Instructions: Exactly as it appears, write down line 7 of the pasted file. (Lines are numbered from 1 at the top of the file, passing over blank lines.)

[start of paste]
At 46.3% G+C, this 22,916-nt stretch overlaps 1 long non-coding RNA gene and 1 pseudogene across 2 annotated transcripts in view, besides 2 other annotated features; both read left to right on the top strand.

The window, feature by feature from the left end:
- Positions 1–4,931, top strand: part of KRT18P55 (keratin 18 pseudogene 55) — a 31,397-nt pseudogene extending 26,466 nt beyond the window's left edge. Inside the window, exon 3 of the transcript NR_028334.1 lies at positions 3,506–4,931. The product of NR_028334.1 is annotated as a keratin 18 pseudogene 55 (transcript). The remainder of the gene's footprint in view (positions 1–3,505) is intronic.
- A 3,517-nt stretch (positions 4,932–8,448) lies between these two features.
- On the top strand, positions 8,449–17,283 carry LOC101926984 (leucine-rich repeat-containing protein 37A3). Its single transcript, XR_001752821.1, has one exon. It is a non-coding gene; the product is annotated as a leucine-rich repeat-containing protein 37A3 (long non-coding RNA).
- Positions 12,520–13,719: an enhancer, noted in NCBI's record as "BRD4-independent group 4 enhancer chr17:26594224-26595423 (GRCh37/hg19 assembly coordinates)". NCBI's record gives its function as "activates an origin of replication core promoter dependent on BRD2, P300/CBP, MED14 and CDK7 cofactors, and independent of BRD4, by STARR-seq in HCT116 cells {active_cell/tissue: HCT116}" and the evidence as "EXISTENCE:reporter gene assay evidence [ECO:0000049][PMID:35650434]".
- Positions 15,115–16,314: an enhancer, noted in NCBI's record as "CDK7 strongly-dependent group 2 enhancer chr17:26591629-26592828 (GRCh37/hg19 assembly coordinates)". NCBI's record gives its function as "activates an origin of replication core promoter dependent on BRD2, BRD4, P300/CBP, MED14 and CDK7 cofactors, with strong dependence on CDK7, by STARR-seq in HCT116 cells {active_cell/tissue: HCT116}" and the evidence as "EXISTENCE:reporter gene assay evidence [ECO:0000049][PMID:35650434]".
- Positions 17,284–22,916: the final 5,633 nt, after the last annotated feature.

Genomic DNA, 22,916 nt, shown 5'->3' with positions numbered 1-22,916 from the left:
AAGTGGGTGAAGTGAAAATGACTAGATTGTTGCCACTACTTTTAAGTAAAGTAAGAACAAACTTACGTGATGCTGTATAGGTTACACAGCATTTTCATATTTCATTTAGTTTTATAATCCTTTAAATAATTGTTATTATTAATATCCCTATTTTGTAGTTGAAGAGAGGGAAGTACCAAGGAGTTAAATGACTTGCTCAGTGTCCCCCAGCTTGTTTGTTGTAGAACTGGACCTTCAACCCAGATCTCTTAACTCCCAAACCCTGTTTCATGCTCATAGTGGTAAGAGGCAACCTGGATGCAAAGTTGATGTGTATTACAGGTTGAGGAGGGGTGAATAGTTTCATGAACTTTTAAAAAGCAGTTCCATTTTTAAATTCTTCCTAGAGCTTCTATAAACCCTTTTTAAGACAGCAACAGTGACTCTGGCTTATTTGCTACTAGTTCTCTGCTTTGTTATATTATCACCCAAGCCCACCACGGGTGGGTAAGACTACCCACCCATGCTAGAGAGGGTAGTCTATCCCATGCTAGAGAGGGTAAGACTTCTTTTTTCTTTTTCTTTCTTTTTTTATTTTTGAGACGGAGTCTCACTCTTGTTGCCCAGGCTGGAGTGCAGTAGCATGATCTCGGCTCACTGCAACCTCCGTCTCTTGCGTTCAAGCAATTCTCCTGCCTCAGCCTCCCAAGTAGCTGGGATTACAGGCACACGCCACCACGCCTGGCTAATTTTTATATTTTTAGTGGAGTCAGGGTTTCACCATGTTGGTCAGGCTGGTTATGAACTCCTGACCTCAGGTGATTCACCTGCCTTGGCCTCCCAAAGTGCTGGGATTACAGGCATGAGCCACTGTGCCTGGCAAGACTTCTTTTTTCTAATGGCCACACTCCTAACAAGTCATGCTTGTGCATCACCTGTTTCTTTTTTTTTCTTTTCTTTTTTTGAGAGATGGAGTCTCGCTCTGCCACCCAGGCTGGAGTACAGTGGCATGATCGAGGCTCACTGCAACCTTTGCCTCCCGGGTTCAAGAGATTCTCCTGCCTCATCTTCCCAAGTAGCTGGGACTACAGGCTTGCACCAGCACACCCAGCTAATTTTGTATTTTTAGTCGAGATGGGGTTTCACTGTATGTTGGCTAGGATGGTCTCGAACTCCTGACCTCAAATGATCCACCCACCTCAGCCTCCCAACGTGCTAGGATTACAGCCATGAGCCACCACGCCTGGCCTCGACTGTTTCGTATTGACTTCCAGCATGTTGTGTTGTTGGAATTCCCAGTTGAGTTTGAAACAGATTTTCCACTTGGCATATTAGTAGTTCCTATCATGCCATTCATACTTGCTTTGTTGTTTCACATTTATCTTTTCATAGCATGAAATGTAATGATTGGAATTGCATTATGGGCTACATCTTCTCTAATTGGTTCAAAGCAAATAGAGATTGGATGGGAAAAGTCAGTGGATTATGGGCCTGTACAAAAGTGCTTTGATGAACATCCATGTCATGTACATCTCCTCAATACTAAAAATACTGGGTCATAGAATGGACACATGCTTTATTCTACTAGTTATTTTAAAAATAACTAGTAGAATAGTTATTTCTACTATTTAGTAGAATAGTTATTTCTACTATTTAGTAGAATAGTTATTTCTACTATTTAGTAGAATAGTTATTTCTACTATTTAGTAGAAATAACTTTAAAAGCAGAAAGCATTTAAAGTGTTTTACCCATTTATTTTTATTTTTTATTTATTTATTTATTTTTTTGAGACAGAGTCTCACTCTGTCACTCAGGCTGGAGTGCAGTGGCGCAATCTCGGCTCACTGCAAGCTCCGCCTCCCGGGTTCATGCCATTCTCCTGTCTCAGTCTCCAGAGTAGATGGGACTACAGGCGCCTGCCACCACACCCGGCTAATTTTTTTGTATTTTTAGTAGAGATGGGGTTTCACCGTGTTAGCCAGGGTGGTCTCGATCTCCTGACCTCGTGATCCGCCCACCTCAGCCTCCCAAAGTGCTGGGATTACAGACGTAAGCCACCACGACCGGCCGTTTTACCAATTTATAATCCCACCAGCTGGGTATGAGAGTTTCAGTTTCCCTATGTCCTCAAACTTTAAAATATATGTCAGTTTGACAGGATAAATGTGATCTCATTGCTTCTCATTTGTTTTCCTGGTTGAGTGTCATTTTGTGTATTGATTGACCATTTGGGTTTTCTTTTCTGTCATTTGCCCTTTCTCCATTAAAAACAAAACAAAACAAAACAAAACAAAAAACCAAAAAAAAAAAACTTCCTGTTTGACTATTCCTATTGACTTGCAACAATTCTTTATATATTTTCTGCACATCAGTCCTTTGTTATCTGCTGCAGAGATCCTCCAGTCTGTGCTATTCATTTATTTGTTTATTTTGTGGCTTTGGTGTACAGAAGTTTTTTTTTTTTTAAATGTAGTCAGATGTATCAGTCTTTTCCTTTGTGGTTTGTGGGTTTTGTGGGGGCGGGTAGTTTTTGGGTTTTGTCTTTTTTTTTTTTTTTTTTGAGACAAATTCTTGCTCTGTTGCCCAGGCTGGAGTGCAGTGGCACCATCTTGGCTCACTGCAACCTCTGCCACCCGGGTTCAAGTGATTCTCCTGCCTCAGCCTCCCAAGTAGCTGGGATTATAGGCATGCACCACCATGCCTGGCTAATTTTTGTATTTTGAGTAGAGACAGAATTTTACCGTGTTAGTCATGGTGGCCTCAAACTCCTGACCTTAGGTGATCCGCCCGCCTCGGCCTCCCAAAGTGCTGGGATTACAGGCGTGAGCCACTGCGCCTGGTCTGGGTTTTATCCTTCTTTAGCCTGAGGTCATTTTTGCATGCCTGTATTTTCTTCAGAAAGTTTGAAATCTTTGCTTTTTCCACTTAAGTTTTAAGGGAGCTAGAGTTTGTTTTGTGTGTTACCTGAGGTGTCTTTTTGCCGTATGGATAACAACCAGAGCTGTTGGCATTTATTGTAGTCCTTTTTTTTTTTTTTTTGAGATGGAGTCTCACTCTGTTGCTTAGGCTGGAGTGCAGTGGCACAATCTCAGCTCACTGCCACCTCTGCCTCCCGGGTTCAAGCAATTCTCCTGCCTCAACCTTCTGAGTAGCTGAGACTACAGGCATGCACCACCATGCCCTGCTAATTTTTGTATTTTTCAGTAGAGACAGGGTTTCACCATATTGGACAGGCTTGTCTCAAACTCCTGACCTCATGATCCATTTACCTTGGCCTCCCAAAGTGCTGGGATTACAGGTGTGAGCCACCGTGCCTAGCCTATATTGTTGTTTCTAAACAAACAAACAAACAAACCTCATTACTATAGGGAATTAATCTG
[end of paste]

- Positions 15,115–16,314: an enhancer, noted in NCBI's record as "CDK7 strongly-dependent group 2 enhancer chr17:26591629-26592828 (GRCh37/hg19 assembly coordinates)". NCBI's record gives its function as "activates an origin of replication core promoter dependent on BRD2, BRD4, P300/CBP, MED14 and CDK7 cofactors, with strong dependence on CDK7, by STARR-seq in HCT116 cells {active_cell/tissue: HCT116}" and the evidence as "EXISTENCE:reporter gene assay evidence [ECO:0000049][PMID:35650434]".